Percussionists dazzle on whirlwind world tour

Diana Danyi

PERCUSSION TAKES CENTRE stage when one of the world's most original and versatile groups of musicians takes the audience on a dazzling journey Around the World in 80 Minutes, as their show is titled.

Performing on instruments as widely different as Chinese gongs, Polynesian log drums, tin cans, bicycle wheels and frying pans, the Budapest-based musicians will be performing traditional music from China, Tonga, Indonesia, Ghana, Tahiti, Uganda and Zimbabwe, as well as their own compositions.

The Amadinda Percussion Group comprises four graduates of the Liszt Ferenc Academy of Music. Their mission is two-fold: to introduce percussion music from around the world to audiences in their homeland and to showcase contemporary Hungarian music at home and abroad.

The group also researches traditional percussion cultures, presents new compositions by members of the group and transcribes for percussion instruments well-known works from the classical repertory.

As Zoltan Racz, the group's artistic director and a professor at the Liszt Ferenc Academy of Music, explained, 'The fact that Amadinda was founded by only four members, as opposed to the traditional set-up of six musicians, clearly signalled our intention of creating a new repertoire set in an innovative framework.'

Leading names in contemporary music who have written works for the group include John Cage, Peter Eotvos, Rosemary Hardy, Andras Keller, Zoltan Kocsis, Gyorgy Ligeti and James Wood.

'Apart from the great pieces of composers like John Cage and Gyorgy Ligeti, the compositions of group members Aurel Hollo and Zoltan Vaczi really helped us to create a new voice, a voice that is unique and impossible to mix with that of other similar ensembles,' Racz said.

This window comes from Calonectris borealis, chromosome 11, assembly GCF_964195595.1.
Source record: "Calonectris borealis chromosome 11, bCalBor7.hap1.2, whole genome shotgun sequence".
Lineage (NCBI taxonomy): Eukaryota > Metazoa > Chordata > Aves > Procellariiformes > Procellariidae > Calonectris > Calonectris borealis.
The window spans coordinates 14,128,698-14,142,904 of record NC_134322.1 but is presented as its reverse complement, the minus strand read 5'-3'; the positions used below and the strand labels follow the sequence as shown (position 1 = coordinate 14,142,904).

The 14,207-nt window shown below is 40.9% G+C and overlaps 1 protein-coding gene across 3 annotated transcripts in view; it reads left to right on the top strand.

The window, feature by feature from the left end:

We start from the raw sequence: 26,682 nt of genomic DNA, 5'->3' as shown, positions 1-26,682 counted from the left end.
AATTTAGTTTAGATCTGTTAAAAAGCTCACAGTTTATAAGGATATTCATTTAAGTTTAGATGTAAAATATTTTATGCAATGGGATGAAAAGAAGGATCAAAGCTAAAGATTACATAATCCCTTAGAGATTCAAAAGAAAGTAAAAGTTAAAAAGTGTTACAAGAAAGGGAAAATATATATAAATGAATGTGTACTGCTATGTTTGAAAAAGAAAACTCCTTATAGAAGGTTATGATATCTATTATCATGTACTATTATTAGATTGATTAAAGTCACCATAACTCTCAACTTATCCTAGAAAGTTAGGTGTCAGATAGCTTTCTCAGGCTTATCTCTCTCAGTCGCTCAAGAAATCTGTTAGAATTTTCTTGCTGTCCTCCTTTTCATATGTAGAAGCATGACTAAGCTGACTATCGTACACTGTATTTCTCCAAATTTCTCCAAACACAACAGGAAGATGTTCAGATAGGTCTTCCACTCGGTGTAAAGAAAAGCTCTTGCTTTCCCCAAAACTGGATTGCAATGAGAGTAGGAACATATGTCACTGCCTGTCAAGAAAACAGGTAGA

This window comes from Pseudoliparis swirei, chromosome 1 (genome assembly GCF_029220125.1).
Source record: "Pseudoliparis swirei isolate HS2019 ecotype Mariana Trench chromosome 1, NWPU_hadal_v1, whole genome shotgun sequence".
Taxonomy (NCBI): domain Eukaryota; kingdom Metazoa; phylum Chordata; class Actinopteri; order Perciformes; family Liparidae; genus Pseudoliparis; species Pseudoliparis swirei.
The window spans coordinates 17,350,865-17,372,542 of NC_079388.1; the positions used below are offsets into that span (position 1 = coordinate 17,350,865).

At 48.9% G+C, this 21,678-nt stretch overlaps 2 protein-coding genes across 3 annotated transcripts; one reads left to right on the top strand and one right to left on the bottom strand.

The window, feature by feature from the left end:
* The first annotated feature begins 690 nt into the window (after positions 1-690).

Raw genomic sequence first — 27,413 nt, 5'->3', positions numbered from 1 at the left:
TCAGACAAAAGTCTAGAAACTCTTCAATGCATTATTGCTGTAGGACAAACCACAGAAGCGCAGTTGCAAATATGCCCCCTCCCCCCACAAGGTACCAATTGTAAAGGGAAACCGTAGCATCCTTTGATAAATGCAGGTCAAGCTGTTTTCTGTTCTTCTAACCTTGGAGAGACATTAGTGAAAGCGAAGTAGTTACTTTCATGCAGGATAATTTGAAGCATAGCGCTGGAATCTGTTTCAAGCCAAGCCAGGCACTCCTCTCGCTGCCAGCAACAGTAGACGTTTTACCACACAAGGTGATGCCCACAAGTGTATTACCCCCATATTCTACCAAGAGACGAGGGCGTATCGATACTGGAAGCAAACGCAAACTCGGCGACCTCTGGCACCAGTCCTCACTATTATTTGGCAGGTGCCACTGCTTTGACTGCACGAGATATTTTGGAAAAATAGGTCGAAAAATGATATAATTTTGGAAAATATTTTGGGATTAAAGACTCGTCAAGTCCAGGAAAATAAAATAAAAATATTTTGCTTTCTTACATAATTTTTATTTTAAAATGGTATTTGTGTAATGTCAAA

Besides writing original music, the group also devises original musical instruments. Group member Karoly Bojtos is responsible for programme researching and developing new instruments.

The percussionists, who take the name Amadinda from a 12-key Ugandan xylophone, admit to being strongly influenced by Asia.

'The influence of Asian music on the percussion art is inevitable, given the incredible wealth and virtuosity of traditional Asian music that makes up its spine, not to mention the fact that most percussion instruments originate from this region,' Bojtos said.

The group, which is performing in Hong Kong for the first time, toured this part of the world in 1992 and 1995, giving concerts in Japan and Australia, and made three concert tours of Taiwan between 1996 and 2002.

Racz visited Hong Kong as a tourist in 1996 and was much taken with the city's architectural strengths and the territory's natural beauty.

Around the World in 80 Minutes features non-European musical traditions alongside contemporary works in the European and American tradition.

The excitingly diversified programme ranges from traditional music from Uganda, Zimbabwe, Spain and Polynesia to arrangements of piano music by Claude Debussy and works by icons in contemporary music such as John Cage, Scott Joplin and Steve Reich.

Racz said the ensemble had a treat specially created for its Hong Kong audience. 'It is a beautiful, traditional Chinese song transcribed for percussion instruments,' he said.

The Amadinda Percussion Group gives two performances on March 11, at 3pm and 7.30pm, at the City Hall Concert Hall.